Now the people were having a blast from within the confines of Camp Hope. Lots of alcohol and sex, (only a few fights). Then a new girl on the project,(fine as hell and under 21), got really drunk and said she'd been a firefighter...that everyone saw her hitting on...anyway---The entire camp got slapped with Prohibition. No more boozing at all. Everyone in the Green Zone heard about was already common knowledge that KBR treated it's employees rather poorly. So it was no surprise that a number of people quit and even more didn't renew their contracts by simply staying home once on R&R

Please don't ask me how you can get a job with them...I don't want to be liable for your downfall.

State Department personnel:
see prima donna

No exaggeration...they would show up with several hundred pounds of luggage and get highly upset when they had to carry it themselves. In Baghdad.

These guys came in as some kind of non-private company stop-gap when CJTF-7 went away. (note: When the handover happened in 04', the mission in the Green Zone mostly ceased being a military mission and rolled over into a civilian Embassy mission) At first, these people did absolutely nothing. They were military that had zero control over the civilian contractors that supported them---someone pushed the issue, (and they pretty much wanted payback because we civilians could drink alcohol--unlike themselves) and the next thing we knew, JASG was given the authority to put their hand in almost everyone’s cookie pot.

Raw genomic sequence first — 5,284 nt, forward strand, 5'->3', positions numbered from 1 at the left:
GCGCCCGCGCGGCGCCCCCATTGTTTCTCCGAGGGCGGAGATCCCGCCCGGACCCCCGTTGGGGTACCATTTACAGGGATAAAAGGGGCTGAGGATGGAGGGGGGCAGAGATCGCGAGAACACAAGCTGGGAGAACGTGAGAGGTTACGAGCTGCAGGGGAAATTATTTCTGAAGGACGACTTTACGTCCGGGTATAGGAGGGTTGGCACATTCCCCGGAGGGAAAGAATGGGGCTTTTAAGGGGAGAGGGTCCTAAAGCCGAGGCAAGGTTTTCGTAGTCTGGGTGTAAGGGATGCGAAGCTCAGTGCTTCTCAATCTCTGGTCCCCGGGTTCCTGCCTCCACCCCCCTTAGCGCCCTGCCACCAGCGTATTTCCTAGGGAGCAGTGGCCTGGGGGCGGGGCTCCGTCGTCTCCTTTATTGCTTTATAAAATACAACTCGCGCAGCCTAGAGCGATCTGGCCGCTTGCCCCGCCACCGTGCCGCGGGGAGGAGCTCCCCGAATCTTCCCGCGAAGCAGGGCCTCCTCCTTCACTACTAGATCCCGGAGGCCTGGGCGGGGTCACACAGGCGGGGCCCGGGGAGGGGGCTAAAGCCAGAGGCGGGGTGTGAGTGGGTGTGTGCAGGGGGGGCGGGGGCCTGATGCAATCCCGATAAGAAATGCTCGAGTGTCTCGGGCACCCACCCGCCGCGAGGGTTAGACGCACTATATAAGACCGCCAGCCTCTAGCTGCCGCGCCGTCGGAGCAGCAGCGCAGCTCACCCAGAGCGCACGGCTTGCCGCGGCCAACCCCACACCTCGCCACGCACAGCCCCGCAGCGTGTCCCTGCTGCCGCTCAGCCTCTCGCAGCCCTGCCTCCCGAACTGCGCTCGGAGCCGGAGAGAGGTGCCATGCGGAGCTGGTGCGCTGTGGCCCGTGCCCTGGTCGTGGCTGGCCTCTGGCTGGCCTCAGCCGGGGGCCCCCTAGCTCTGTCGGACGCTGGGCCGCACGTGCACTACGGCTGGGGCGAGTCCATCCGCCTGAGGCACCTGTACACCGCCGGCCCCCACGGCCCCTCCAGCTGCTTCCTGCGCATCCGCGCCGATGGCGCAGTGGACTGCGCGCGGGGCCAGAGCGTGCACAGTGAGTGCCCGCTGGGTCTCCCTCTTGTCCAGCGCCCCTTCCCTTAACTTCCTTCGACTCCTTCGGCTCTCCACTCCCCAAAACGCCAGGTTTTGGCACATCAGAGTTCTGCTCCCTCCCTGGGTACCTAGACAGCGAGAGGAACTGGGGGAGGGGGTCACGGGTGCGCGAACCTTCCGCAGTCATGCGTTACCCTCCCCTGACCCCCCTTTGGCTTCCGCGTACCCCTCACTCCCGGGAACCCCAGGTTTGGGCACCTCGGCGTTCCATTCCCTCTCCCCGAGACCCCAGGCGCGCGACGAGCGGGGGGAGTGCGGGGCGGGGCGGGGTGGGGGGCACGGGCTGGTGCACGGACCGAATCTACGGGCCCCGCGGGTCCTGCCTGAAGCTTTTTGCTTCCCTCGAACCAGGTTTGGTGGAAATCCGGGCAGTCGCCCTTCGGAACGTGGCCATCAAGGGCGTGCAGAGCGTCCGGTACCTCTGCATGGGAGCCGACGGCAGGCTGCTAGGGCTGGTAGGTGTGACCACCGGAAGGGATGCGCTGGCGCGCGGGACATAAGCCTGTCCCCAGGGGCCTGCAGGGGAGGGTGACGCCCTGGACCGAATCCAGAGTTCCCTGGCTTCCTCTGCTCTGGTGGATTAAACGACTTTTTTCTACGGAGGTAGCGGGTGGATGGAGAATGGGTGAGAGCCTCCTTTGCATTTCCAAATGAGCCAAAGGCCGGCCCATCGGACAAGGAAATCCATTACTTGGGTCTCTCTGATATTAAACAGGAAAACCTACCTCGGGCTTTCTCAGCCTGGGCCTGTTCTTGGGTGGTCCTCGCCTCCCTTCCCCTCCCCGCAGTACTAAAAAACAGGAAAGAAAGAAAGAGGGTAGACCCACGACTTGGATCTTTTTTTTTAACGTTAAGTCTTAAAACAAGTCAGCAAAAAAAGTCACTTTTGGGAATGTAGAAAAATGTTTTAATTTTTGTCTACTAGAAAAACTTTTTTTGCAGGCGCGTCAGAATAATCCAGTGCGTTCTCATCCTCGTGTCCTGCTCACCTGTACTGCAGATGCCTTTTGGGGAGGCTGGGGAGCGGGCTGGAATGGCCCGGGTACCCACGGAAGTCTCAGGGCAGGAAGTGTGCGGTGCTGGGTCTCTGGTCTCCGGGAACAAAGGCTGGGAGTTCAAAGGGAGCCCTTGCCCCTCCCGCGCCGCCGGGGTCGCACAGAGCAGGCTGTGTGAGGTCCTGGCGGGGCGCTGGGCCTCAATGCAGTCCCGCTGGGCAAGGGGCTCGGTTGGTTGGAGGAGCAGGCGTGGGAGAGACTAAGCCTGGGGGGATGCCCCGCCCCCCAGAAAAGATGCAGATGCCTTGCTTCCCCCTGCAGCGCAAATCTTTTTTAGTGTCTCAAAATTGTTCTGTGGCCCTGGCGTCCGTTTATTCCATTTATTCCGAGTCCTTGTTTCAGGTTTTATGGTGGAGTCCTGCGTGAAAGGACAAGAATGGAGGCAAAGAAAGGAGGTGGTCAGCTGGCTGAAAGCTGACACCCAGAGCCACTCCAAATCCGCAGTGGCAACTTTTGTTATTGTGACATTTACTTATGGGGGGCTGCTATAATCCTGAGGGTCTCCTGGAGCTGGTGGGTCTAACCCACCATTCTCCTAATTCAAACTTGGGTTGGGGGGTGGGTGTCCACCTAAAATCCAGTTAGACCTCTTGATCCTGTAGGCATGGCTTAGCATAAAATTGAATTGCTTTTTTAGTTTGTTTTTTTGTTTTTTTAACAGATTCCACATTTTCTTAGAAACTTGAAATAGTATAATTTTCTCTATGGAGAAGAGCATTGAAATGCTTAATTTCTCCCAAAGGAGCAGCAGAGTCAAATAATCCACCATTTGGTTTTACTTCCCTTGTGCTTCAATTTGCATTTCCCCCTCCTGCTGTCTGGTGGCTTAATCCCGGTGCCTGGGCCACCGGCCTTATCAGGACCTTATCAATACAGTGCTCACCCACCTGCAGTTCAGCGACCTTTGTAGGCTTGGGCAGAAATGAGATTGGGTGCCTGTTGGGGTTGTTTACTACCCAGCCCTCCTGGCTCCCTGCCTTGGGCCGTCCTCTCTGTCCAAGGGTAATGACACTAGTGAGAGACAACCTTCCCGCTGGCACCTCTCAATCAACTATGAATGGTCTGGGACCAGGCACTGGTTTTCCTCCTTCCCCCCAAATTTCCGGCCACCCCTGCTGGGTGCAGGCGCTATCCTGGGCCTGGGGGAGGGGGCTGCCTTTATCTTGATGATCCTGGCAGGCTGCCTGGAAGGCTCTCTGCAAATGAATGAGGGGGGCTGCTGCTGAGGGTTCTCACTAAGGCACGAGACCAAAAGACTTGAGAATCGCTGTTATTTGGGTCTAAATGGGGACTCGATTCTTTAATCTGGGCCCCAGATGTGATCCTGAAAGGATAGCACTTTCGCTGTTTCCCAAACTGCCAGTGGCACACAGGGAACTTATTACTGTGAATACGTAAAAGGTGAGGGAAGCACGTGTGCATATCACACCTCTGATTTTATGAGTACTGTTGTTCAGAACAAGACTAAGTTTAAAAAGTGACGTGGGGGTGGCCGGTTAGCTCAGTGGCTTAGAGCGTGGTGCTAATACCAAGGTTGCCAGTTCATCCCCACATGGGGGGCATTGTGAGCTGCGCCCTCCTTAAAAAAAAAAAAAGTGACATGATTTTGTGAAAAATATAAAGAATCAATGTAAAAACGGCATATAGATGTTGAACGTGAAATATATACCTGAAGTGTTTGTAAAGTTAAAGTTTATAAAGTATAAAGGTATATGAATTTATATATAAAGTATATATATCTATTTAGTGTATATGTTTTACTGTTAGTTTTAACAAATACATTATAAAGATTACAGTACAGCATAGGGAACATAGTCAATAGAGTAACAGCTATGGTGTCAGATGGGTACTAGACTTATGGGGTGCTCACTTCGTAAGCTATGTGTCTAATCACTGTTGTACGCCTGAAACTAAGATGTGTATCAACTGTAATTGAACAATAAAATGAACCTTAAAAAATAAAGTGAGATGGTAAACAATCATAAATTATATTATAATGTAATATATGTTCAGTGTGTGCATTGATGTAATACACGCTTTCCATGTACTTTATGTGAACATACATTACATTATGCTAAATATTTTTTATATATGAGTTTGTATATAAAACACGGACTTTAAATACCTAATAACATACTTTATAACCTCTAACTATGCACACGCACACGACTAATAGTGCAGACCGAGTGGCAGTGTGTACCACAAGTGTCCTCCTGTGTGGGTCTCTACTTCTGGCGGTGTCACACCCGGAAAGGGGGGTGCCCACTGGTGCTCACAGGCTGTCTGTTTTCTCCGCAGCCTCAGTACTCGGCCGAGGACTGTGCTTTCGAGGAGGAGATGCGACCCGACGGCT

Supposedly, they go away sometime later this year, (in 2006). That will be good; excellent in fact! They were the driving force as a buzz-kill for all the parties that used to happen at the Palace pool. Those parties were so wild that most military weren't allowed, (by their own commanders), to attend. Somehow, young and nubile State Department interns running around intoxicated and topless...well, they somehow though that was a bad thing. Go figure.

PCO stands for Project Contracting Office. This is the temporary US Gov't used as a blanket office to award and monitor all the billions of dollars being spent on reconstruction. Although there are people whose paycheck comes from the Dept of the Army or DoD, when we say PCO, we're almost always referring to the actual companies that comprise over 99% of the staffing.

The PCO companies used to be housed over on the Palace grounds before October 2004 because they had managed to fuck up the contract on having their own compound built. Three times. Some of the major names were Aegis, Blackwater, Dyncorp, Bechtel, Fluer, Parsons, Louis Berger, CACI, and a ton of smaller ones. Before those guys had to move out, the Palace Pool was the place to be! Drunken mercenaries standing with their machine guns in front of a sign stating that no-one was to be armed while drinking. People riding bicycles off the top diving platform. Sex just being thrown out there for the taking.

The good ole days...

Things to do:

Drink Alcohol.
Lots of it. Yes, it IS a Muslim country but liquor and beer have always been available under Saddam---just not something they openly sold. However, here in the Green Zone, there are open air bars and liquor stores. Many companies also set up small cabanas on their respective compounds so their employees won't have to go out driving around every time they want to get hammered, (unlike the Triple Canopy guys that recently totaled a $250,000 up-armored Suburban by drunkenly slamming it into a statue monument traffic circle down the road).